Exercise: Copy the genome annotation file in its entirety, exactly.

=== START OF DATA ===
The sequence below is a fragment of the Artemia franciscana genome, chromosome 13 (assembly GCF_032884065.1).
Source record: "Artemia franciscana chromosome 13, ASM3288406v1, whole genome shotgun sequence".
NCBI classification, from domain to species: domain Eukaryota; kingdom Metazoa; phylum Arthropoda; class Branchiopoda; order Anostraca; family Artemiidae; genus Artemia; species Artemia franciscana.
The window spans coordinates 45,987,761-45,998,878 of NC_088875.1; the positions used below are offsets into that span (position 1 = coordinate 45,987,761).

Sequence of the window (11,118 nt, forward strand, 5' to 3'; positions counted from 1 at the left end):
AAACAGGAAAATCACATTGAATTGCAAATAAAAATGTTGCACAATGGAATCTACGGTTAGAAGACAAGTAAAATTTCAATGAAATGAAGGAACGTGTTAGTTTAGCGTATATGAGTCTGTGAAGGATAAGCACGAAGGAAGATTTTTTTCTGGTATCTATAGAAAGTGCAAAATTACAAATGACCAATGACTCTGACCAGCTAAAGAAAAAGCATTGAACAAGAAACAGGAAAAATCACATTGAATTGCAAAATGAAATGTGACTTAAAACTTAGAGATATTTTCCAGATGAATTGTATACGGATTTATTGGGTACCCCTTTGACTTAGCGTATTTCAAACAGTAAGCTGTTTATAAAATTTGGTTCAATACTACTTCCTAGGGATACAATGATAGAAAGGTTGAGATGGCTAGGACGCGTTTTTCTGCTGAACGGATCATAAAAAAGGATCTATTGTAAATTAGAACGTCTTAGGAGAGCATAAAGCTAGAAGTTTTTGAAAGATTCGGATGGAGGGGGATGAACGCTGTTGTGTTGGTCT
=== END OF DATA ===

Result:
The sequence below is a fragment of the Artemia franciscana genome, chromosome 13 (assembly GCF_032884065.1).
Source record: "Artemia franciscana chromosome 13, ASM3288406v1, whole genome shotgun sequence".
NCBI classification, from domain to species: domain Eukaryota; kingdom Metazoa; phylum Arthropoda; class Branchiopoda; order Anostraca; family Artemiidae; genus Artemia; species Artemia franciscana.
The window spans coordinates 45,987,761-45,998,878 of NC_088875.1; the positions used below are offsets into that span (position 1 = coordinate 45,987,761).

Sequence of the window (11,118 nt, forward strand, 5' to 3'; positions counted from 1 at the left end):
AAACAGGAAAATCACATTGAATTGCAAATAAAAATGTTGCACAATGGAATCTACGGTTAGAAGACAAGTAAAATTTCAATGAAATGAAGGAACGTGTTAGTTTAGCGTATATGAGTCTGTGAAGGATAAGCACGAAGGAAGATTTTTTTCTGGTATCTATAGAAAGTGCAAAATTACAAATGACCAATGACTCTGACCAGCTAAAGAAAAAGCATTGAACAAGAAACAGGAAAAATCACATTGAATTGCAAAATGAAATGTGACTTAAAACTTAGAGATATTTTCCAGATGAATTGTATACGGATTTATTGGGTACCCCTTTGACTTAGCGTATTTCAAACAGTAAGCTGTTTATAAAATTTGGTTCAATACTACTTCCTAGGGATACAATGATAGAAAGGTTGAGATGGCTAGGACGCGTTTTTCTGCTGAACGGATCATAAAAAAGGATCTATTGTAAATTAGAACGTCTTAGGAGAGCATAAAGCTAGAAGTTTTTGAAAGATTCGGATGGAGGGGGATGAACGCTGTTGTGTTGGTCT